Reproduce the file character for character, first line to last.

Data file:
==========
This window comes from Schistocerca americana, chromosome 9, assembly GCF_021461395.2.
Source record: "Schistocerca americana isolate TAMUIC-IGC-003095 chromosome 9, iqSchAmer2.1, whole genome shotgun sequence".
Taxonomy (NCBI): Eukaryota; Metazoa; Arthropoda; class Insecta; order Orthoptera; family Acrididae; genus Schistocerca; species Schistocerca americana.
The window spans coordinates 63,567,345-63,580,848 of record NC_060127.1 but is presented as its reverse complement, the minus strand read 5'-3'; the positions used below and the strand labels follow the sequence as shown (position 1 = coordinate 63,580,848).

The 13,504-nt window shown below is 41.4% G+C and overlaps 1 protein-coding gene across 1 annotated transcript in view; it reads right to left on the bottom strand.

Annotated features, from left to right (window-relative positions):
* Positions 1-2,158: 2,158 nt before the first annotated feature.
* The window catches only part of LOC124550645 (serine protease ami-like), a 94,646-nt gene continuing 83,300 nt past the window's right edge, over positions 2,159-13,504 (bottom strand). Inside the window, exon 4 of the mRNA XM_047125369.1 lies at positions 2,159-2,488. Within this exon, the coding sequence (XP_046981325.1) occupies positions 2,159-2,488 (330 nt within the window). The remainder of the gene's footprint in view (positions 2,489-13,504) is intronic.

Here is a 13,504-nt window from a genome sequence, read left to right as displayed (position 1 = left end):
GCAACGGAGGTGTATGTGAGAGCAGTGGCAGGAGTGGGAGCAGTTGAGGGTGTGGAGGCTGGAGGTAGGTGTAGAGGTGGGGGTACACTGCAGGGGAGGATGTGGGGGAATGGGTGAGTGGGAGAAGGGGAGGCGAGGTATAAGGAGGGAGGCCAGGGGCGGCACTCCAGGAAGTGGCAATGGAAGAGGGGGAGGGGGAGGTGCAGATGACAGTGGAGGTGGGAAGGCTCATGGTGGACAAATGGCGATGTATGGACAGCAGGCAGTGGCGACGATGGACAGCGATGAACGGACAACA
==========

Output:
This window comes from Schistocerca americana, chromosome 9, assembly GCF_021461395.2.
Source record: "Schistocerca americana isolate TAMUIC-IGC-003095 chromosome 9, iqSchAmer2.1, whole genome shotgun sequence".
Taxonomy (NCBI): Eukaryota; Metazoa; Arthropoda; class Insecta; order Orthoptera; family Acrididae; genus Schistocerca; species Schistocerca americana.
The window spans coordinates 63,567,345-63,580,848 of record NC_060127.1 but is presented as its reverse complement, the minus strand read 5'-3'; the positions used below and the strand labels follow the sequence as shown (position 1 = coordinate 63,580,848).

The 13,504-nt window shown below is 41.4% G+C and overlaps 1 protein-coding gene across 1 annotated transcript in view; it reads right to left on the bottom strand.

Annotated features, from left to right (window-relative positions):
* Positions 1-2,158: 2,158 nt before the first annotated feature.
* The window catches only part of LOC124550645 (serine protease ami-like), a 94,646-nt gene continuing 83,300 nt past the window's right edge, over positions 2,159-13,504 (bottom strand). Inside the window, exon 4 of the mRNA XM_047125369.1 lies at positions 2,159-2,488. Within this exon, the coding sequence (XP_046981325.1) occupies positions 2,159-2,488 (330 nt within the window). The remainder of the gene's footprint in view (positions 2,489-13,504) is intronic.

Here is a 13,504-nt window from a genome sequence, read left to right as displayed (position 1 = left end):
GCAACGGAGGTGTATGTGAGAGCAGTGGCAGGAGTGGGAGCAGTTGAGGGTGTGGAGGCTGGAGGTAGGTGTAGAGGTGGGGGTACACTGCAGGGGAGGATGTGGGGGAATGGGTGAGTGGGAGAAGGGGAGGCGAGGTATAAGGAGGGAGGCCAGGGGCGGCACTCCAGGAAGTGGCAATGGAAGAGGGGGAGGGGGAGGTGCAGATGACAGTGGAGGTGGGAAGGCTCATGGTGGACAAATGGCGATGTATGGACAGCAGGCAGTGGCGACGATGGACAGCGATGAACGGACAACA